No, I'm not going rail against the state of our democracy or the demise of our Earth (again), but I am going to take on a polarization of positions that is just not serving us any longer.
It's that divisive notion that in this world there are word people and there are math people and that they are fundamentally different.
I shouldn't have been quite so slow to get here, since both my offspring are walking talking reminders that you can have a natural knack for both spelling and calculus, for both algebra and narrative. But I was raised (through absolutely no ill intent on the part of my parents) to understand that I was a word person, a poet, and that I would not be good at math. When they took me out of kindergarten because I could already read and put me in first grade, I cried on Mrs. Walker's lap because I knew I was "smart," but there was something about subtraction that, try as I might, I just couldn't get.
Now, developmentally speaking, that was true. I was not ready at 6 to travel easily backwards on the number line, and I WAS a person who needed concrete models that were not offered to me. The whole 100 chart did not lie open before me in my mind's eye, the way it does for some of those kids whom I would have called, as recently as last year, math brains. I couldn't get it--YET.
So I struggled through, taking no fewer than 4 years to memorize the multiplication table because it was only that for me--memorization of unanchored phrases, not representations of numerical relationships. I learned the logarithms of borrowing and carrying without understanding what they achieved as a computational efficiency. (When I finally encountered Base Ten blocks at the age of 22 in a Math for Teachers course, it was a moment of Great Enlightenment!) No one ever said to me, "Heidi, math is a language, and you're good at languages. Off you go."
And then last year, aged 52 and teaching 2nd grade for the first time, I realized that I had never really understood the function of the equal sign. Seriously. I had been teaching my kindergarteners about number "sentences" which are special "because you can read them left to right AND right to left," because I myself had never come to my own solid understanding of what "balancing an equation" really means, an equality on either side of a fulcrum. Now I'm finally getting that the grammar of math may be different than the grammar of English (or German or French or Spanish, all of which I get), but it's still a system, with--as my math major daughter will attest--a lot less need of fuzzy uncertain interpretation than English!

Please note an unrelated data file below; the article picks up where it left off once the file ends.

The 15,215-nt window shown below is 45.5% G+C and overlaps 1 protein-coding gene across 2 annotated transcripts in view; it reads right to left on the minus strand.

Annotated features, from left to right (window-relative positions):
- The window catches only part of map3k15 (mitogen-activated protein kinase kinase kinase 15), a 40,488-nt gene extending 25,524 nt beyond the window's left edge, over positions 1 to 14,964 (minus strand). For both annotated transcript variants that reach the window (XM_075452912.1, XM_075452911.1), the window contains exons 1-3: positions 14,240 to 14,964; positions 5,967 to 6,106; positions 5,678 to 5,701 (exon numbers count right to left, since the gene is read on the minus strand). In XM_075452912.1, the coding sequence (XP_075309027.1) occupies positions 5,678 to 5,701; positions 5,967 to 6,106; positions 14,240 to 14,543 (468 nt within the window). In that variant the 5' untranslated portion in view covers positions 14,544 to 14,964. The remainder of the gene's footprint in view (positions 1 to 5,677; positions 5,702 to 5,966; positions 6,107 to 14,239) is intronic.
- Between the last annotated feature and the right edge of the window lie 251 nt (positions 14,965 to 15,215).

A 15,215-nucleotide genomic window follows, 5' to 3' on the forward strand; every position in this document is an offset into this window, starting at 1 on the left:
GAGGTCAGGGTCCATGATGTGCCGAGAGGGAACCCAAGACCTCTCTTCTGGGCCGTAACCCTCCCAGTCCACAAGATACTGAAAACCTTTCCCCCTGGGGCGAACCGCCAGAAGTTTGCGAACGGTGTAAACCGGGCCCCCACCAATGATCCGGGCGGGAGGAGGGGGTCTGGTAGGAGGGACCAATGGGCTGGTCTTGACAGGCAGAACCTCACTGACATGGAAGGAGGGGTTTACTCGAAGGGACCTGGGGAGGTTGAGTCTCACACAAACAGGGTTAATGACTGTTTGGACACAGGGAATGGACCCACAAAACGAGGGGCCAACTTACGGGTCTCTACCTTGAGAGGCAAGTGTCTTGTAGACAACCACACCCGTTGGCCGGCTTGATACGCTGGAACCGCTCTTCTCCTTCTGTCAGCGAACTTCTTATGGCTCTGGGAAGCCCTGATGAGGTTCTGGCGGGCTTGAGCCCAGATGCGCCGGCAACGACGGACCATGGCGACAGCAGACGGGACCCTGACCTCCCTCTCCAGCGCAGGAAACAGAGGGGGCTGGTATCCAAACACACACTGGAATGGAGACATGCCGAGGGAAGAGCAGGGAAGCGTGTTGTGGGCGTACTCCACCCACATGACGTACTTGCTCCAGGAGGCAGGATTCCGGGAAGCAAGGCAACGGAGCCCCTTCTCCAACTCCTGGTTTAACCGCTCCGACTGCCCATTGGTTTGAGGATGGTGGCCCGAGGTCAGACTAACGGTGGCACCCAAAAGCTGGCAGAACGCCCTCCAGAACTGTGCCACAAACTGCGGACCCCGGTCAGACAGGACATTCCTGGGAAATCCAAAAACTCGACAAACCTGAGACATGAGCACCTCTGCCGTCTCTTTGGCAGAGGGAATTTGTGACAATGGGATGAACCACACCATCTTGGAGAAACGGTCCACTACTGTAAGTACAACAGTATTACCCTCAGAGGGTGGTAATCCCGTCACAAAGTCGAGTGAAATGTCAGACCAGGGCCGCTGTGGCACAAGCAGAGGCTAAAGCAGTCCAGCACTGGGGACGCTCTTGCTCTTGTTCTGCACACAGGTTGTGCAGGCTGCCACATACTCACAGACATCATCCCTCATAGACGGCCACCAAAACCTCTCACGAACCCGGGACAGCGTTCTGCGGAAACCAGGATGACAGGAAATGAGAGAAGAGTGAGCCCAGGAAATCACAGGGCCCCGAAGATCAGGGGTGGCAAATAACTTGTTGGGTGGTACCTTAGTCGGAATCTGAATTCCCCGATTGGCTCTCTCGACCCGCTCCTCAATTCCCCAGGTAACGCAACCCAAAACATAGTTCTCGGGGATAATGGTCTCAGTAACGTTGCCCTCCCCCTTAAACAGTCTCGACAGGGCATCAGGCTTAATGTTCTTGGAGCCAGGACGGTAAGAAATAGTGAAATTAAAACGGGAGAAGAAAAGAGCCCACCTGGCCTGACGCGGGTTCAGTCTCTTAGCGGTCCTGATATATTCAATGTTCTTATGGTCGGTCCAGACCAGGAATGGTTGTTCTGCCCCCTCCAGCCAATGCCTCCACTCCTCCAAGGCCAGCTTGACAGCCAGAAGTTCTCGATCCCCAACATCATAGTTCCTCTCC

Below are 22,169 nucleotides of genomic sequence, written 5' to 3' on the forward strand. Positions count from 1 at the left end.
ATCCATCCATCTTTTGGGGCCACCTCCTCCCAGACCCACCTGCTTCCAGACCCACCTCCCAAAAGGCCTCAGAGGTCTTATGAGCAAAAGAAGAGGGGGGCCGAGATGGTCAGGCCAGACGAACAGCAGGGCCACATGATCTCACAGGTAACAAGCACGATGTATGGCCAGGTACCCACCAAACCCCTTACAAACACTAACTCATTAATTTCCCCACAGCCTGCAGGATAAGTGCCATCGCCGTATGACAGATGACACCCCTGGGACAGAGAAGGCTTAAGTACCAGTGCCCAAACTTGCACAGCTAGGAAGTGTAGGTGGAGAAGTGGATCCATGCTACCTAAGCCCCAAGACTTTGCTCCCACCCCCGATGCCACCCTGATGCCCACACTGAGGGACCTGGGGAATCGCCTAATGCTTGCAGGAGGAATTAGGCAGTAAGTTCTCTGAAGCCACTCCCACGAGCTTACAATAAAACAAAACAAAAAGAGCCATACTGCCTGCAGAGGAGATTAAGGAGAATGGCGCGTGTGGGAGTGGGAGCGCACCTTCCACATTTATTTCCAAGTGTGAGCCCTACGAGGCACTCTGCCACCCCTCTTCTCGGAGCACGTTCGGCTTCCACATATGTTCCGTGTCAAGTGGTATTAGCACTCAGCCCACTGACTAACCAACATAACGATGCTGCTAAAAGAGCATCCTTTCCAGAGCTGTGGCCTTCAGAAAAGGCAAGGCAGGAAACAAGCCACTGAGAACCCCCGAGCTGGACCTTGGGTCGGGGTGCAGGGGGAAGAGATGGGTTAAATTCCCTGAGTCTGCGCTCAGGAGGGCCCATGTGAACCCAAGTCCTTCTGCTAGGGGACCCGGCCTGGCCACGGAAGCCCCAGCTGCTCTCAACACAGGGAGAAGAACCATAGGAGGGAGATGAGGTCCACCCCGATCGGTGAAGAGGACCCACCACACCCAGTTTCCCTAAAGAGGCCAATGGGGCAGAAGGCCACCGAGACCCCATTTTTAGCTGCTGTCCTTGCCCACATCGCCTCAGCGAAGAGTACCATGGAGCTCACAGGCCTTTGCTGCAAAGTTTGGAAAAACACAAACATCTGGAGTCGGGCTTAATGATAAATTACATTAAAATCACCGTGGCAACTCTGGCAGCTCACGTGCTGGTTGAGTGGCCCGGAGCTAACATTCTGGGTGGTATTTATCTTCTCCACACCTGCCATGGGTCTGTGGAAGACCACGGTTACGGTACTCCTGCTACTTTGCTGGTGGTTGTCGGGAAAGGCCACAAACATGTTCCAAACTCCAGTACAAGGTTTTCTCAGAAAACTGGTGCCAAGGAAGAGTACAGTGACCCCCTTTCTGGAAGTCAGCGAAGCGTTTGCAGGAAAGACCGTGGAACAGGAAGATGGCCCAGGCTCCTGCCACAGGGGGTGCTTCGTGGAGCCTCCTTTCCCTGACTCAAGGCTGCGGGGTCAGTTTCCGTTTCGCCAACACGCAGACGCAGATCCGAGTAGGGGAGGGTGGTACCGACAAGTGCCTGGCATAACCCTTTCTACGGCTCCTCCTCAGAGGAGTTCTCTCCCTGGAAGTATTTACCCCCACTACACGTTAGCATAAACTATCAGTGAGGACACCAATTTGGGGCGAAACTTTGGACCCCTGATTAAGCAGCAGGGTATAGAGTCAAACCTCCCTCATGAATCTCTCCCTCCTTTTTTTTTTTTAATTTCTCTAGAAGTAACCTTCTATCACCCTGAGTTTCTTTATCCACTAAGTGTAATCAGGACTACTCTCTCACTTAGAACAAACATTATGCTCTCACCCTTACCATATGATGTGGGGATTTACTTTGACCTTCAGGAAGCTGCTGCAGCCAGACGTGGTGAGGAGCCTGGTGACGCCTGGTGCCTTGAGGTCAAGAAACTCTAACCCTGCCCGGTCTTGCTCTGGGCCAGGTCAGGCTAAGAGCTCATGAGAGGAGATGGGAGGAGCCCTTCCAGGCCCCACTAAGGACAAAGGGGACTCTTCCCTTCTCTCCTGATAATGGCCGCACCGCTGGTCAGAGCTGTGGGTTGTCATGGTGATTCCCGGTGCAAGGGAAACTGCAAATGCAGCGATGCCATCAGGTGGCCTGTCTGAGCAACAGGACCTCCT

Imagine learning all this anew in the middle of middle age! Now I'll just let you watch this video that in ONE WEEK transformed all of my students' attitudes about who is and who isn't, who can and who can't be, strong mathematicians. It came to me through colleagues who are studying this "duh-obvious" yet only recently explored idea of growth mindset, a concept which I knew but had not really applied to myself until I began to think about me and math. It's long but it's worth it.
Now you may be asking, "What has all this to do with POETRY?" Last summer I started planning a collection of math poems for young readers, but its concept was very different even eight months ago than it is now. Now I'm positively excited to explore some of my own math development through poetry, and I'd like to ask for your help with a National Poetry Month challenge for myself.
I'm going to try to draft a math poem each day in April, and while some of the poems will be specifically about number and operations, I also want to write about experiences of math learning. Will you help me gear up by leaving your math thoughts, questions, anecdotes and confusions in the comments? I'd love to have a trough full of math fodder to dig into as I embark on my project.
I leave you with a poem I wrote when my mathematician daughter turned 8, and with thanks for sharing your mathemagical moments if you choose to!
(c) Heidi Mordhorst 2007
According to my calculations, Catherine is our host today over at Reading to the Core. Off you go, in search of the only solution to the problem of dichotomy...you know it's POETRY.